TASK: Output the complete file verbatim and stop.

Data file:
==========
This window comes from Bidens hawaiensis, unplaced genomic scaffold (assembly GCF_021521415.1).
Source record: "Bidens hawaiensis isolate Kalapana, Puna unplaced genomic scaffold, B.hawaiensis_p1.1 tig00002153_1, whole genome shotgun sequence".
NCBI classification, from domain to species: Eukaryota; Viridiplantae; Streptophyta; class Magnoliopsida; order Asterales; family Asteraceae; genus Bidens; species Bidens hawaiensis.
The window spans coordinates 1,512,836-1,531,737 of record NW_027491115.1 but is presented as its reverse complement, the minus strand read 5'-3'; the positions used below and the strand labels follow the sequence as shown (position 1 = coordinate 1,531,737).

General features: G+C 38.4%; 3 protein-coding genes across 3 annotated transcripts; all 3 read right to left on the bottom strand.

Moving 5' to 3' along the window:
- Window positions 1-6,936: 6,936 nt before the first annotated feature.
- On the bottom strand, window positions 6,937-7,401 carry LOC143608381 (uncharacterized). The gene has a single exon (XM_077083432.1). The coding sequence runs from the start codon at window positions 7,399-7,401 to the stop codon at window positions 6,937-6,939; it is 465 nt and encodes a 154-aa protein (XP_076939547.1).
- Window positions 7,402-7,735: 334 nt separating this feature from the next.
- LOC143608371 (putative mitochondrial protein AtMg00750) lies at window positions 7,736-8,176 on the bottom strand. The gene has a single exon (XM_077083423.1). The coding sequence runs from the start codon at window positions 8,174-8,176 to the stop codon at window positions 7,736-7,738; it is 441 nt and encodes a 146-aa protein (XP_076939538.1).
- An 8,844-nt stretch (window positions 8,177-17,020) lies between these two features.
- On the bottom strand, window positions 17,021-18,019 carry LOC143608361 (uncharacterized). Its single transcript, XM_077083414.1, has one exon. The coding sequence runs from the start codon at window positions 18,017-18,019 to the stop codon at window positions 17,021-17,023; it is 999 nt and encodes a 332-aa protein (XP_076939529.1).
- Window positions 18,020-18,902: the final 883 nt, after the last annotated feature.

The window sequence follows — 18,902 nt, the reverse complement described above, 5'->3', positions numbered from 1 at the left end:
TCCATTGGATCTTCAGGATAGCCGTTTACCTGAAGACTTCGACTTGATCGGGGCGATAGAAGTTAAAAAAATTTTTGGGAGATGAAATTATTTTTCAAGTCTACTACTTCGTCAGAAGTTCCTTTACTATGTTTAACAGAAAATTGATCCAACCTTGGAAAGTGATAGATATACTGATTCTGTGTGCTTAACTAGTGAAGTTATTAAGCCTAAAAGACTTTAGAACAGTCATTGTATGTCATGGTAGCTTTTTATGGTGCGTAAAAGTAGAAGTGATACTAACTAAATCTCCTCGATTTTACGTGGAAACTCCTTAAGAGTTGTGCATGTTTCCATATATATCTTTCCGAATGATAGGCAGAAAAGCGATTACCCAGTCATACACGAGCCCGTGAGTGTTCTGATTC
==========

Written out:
This window comes from Bidens hawaiensis, unplaced genomic scaffold (assembly GCF_021521415.1).
Source record: "Bidens hawaiensis isolate Kalapana, Puna unplaced genomic scaffold, B.hawaiensis_p1.1 tig00002153_1, whole genome shotgun sequence".
NCBI classification, from domain to species: Eukaryota; Viridiplantae; Streptophyta; class Magnoliopsida; order Asterales; family Asteraceae; genus Bidens; species Bidens hawaiensis.
The window spans coordinates 1,512,836-1,531,737 of record NW_027491115.1 but is presented as its reverse complement, the minus strand read 5'-3'; the positions used below and the strand labels follow the sequence as shown (position 1 = coordinate 1,531,737).

General features: G+C 38.4%; 3 protein-coding genes across 3 annotated transcripts; all 3 read right to left on the bottom strand.

Moving 5' to 3' along the window:
- Window positions 1-6,936: 6,936 nt before the first annotated feature.
- On the bottom strand, window positions 6,937-7,401 carry LOC143608381 (uncharacterized). The gene has a single exon (XM_077083432.1). The coding sequence runs from the start codon at window positions 7,399-7,401 to the stop codon at window positions 6,937-6,939; it is 465 nt and encodes a 154-aa protein (XP_076939547.1).
- Window positions 7,402-7,735: 334 nt separating this feature from the next.
- LOC143608371 (putative mitochondrial protein AtMg00750) lies at window positions 7,736-8,176 on the bottom strand. The gene has a single exon (XM_077083423.1). The coding sequence runs from the start codon at window positions 8,174-8,176 to the stop codon at window positions 7,736-7,738; it is 441 nt and encodes a 146-aa protein (XP_076939538.1).
- An 8,844-nt stretch (window positions 8,177-17,020) lies between these two features.
- On the bottom strand, window positions 17,021-18,019 carry LOC143608361 (uncharacterized). Its single transcript, XM_077083414.1, has one exon. The coding sequence runs from the start codon at window positions 18,017-18,019 to the stop codon at window positions 17,021-17,023; it is 999 nt and encodes a 332-aa protein (XP_076939529.1).
- Window positions 18,020-18,902: the final 883 nt, after the last annotated feature.

The window sequence follows — 18,902 nt, the reverse complement described above, 5'->3', positions numbered from 1 at the left end:
TCCATTGGATCTTCAGGATAGCCGTTTACCTGAAGACTTCGACTTGATCGGGGCGATAGAAGTTAAAAAAATTTTTGGGAGATGAAATTATTTTTCAAGTCTACTACTTCGTCAGAAGTTCCTTTACTATGTTTAACAGAAAATTGATCCAACCTTGGAAAGTGATAGATATACTGATTCTGTGTGCTTAACTAGTGAAGTTATTAAGCCTAAAAGACTTTAGAACAGTCATTGTATGTCATGGTAGCTTTTTATGGTGCGTAAAAGTAGAAGTGATACTAACTAAATCTCCTCGATTTTACGTGGAAACTCCTTAAGAGTTGTGCATGTTTCCATATATATCTTTCCGAATGATAGGCAGAAAAGCGATTACCCAGTCATACACGAGCCCGTGAGTGTTCTGATTC